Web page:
Thursday 8 Jan 2009
PASSENGERS TO BENEFIT FROM EUROPE’S LARGEST TICKET GATE LINE
Passengers who use the railway into London Waterloo will benefit from enhanced security and movement around Waterloo station following the successful installation of 171 automatic ticket gates. The installation of the gates will also help reduce the number of people who travel without tickets and will improve the aesthetics of the station environment by providing a view of the platform area from the concourse which has been concealed for years.
The gates - the largest suite of public transport ticket gates in Europe - came into operation this week and were completed in partnership with South West Trains. They are situated at the entrances to 19 mainline platforms and in the subway which connects the platforms with the London Underground.
Richard O’Brien, Network Rail Wessex Route Director, said: "Waterloo station is currently used by over 70 million people each year and is operating at close to capacity. The installation of the ticket gates will help improve the overall passenger experience, in particular safety and movement around the station.
“The project team at Waterloo has done an outstanding job in delivering this complex piece of infrastructure. This is the first stage of a significant investment we will be making at Waterloo to provide the extra capacity passengers need and want."
Ian Johnston, South West Trains' Customer Service Director, added: "With the gates now in operation this will not only create a safer station but it will also help to tackle fare evasion allowing us to put more money into further improvements at our stations.”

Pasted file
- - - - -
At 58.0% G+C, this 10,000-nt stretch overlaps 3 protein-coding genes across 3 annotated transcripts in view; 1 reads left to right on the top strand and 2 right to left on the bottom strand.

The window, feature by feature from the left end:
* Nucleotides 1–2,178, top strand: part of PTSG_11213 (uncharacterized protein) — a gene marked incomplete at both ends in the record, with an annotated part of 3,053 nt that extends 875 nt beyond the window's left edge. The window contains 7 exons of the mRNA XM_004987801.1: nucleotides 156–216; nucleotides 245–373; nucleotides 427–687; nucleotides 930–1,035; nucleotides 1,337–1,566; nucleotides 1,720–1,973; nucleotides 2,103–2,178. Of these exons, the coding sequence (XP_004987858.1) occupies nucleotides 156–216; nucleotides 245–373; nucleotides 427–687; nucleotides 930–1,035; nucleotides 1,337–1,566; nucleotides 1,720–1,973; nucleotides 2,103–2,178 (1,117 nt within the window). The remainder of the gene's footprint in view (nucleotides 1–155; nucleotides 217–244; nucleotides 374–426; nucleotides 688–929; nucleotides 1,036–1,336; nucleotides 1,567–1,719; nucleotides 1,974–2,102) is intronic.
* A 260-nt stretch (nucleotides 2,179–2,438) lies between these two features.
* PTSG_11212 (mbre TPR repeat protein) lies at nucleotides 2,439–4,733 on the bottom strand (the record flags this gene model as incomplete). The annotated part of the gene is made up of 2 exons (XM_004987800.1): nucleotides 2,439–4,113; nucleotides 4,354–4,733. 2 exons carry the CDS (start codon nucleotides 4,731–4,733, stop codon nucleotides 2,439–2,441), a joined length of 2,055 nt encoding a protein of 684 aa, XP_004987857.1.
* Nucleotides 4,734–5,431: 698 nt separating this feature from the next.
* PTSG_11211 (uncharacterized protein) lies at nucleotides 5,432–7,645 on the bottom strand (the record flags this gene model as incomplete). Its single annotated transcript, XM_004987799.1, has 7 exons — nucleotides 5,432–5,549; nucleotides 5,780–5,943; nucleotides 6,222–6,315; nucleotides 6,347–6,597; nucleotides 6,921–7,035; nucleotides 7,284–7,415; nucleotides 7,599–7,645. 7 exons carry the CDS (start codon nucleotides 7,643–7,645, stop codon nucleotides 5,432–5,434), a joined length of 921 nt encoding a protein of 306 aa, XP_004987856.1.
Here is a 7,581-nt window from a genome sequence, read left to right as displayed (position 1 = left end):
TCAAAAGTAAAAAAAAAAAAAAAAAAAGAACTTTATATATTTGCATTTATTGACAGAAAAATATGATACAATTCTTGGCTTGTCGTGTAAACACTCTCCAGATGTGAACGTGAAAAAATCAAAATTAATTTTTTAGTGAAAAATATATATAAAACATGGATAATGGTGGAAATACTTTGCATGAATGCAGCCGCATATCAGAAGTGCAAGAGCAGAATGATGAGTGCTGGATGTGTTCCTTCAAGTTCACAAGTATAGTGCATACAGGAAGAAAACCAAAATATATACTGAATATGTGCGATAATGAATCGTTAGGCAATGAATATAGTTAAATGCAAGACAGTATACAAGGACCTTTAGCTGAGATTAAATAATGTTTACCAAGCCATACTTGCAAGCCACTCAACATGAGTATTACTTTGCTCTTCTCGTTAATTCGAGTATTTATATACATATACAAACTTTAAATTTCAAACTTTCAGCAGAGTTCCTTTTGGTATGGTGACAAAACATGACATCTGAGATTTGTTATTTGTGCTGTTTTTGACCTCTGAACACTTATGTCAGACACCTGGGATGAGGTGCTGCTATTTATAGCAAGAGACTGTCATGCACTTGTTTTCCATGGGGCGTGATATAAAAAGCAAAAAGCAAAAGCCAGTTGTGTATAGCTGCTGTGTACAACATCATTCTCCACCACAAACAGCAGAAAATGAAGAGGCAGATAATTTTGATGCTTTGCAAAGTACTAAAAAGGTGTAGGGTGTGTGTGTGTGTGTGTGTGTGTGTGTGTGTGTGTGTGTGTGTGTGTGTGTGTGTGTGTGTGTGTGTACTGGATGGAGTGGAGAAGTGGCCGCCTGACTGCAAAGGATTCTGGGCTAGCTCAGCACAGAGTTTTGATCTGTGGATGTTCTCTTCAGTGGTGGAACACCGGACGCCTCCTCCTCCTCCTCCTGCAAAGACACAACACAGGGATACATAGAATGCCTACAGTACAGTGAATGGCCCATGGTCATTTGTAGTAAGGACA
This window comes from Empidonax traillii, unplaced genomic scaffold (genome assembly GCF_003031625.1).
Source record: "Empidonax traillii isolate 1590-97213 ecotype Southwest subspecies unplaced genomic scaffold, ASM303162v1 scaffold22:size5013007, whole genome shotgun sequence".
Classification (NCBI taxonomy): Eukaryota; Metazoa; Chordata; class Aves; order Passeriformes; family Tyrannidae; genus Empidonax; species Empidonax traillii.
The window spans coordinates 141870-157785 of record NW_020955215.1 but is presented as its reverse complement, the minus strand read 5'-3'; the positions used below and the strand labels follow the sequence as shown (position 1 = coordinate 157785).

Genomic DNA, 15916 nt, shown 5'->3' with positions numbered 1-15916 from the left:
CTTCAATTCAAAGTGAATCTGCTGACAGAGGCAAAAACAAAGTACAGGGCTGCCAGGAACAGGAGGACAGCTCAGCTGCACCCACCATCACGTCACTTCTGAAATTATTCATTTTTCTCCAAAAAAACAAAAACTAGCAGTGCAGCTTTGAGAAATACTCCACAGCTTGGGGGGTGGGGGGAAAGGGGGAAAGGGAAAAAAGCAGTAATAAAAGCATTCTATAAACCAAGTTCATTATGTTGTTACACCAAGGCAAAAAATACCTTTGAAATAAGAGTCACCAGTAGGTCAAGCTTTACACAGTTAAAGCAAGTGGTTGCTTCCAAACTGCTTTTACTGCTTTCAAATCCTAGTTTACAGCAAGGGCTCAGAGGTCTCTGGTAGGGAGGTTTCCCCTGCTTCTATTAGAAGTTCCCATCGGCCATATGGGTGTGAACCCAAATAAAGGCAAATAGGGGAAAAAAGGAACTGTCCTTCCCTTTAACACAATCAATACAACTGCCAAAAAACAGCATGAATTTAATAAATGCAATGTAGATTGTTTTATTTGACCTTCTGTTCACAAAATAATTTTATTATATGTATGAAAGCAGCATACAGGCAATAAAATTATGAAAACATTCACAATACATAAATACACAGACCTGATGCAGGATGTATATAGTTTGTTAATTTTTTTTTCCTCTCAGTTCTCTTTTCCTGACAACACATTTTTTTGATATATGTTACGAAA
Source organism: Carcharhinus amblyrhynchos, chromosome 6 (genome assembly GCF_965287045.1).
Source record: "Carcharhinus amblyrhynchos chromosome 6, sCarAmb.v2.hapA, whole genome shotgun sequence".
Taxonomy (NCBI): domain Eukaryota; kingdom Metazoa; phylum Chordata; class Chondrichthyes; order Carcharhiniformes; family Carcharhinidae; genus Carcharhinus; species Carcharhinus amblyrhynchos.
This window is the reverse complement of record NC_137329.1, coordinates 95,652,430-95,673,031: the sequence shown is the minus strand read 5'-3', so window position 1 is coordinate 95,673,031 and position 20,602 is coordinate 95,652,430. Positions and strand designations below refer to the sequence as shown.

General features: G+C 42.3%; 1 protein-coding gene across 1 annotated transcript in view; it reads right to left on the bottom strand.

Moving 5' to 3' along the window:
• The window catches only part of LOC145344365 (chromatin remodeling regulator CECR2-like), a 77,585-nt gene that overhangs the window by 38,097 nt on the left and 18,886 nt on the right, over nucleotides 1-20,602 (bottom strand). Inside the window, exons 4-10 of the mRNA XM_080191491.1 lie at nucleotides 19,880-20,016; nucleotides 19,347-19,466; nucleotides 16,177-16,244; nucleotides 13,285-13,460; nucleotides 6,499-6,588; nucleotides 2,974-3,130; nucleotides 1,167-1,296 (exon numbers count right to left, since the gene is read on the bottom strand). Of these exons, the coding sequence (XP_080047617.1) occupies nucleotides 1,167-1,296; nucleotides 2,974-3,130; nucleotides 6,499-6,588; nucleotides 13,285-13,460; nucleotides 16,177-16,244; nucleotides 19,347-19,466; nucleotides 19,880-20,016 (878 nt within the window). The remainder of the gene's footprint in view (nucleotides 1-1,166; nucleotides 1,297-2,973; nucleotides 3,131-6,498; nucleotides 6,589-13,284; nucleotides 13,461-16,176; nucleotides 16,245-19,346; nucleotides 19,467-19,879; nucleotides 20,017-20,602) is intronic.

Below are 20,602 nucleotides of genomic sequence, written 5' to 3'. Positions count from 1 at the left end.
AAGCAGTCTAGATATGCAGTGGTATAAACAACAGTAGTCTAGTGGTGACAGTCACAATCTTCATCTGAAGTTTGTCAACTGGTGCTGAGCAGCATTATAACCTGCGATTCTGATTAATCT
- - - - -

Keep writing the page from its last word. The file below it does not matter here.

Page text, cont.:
One of the main challenges for this project was to ensure the gates are as flexible as possible. With this in mind, they are designed to take magnetic paper tickets and travel card-configured Oyster Cards, as well as being capable of reading the new ITSO smartcards which are scheduled for introduction in the future. The project, which has been on site since April 2008, is the result of over 200,000 man hours of work and over £20m of investment.
The project within the main concourse involved a number of elements. In the first instance, a number of retail units and redundant mechanical and electrical services were removed before the gates could be installed. There have also been a number of considerable changes made to the Peak Hours Subway. This involved the removal of partition walls within the old Eurostar left luggage area and the formation of three new staircase openings through the arch walls between the Peak Hours Subway and the old Eurostar left luggage facility. It was necessary to make these significant changes to the subway to accommodate the 27 ticket gates which have been installed.
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We own, operate and develop Britain's railway infrastructure; that's 20,000 miles of track, 30,000 bridges, tunnels and viaducts and the thousands of signals, level crossings and stations. We run 20 of the UK's largest stations while all the others, over 2,500, are run by the country's train operating companies.
Every day, there are more than 4.8 million journeys made in the UK and over 600 freight trains run on the network. People depend on Britain's railway for their daily commute, to visit friends and loved ones and to get them home safe every day. Our role is to deliver a safe and reliable railway, so we carefully manage and deliver thousands of projects every year that form part of the multi-billion pound Railway Upgrade Plan, to grow and expand the nation's railway network to respond to the tremendous growth and demand the railway has experienced - a doubling of passenger journeys over the past 20 years.